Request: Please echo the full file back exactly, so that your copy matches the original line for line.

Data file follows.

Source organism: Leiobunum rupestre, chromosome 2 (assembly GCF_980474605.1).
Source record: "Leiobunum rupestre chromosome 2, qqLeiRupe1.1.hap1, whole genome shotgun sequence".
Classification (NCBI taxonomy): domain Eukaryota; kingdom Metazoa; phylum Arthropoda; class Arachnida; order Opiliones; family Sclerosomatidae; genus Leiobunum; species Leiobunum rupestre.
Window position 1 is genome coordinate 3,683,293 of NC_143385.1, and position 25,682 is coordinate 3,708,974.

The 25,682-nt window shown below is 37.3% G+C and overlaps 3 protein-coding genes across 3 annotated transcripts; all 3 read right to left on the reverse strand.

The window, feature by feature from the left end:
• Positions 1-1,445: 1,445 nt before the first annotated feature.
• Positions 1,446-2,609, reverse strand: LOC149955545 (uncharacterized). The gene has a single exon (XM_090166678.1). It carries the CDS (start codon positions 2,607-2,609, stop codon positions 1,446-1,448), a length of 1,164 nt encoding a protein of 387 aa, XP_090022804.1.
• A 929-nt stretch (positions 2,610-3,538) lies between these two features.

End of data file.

Source organism: Leiobunum rupestre, chromosome 2 (assembly GCF_980474605.1).
Source record: "Leiobunum rupestre chromosome 2, qqLeiRupe1.1.hap1, whole genome shotgun sequence".
Classification (NCBI taxonomy): domain Eukaryota; kingdom Metazoa; phylum Arthropoda; class Arachnida; order Opiliones; family Sclerosomatidae; genus Leiobunum; species Leiobunum rupestre.
Window position 1 is genome coordinate 3,683,293 of NC_143385.1, and position 25,682 is coordinate 3,708,974.

The 25,682-nt window shown below is 37.3% G+C and overlaps 3 protein-coding genes across 3 annotated transcripts; all 3 read right to left on the reverse strand.

The window, feature by feature from the left end:
• Positions 1-1,445: 1,445 nt before the first annotated feature.
• Positions 1,446-2,609, reverse strand: LOC149955545 (uncharacterized). The gene has a single exon (XM_090166678.1). It carries the CDS (start codon positions 2,607-2,609, stop codon positions 1,446-1,448), a length of 1,164 nt encoding a protein of 387 aa, XP_090022804.1.
• A 929-nt stretch (positions 2,610-3,538) lies between these two features.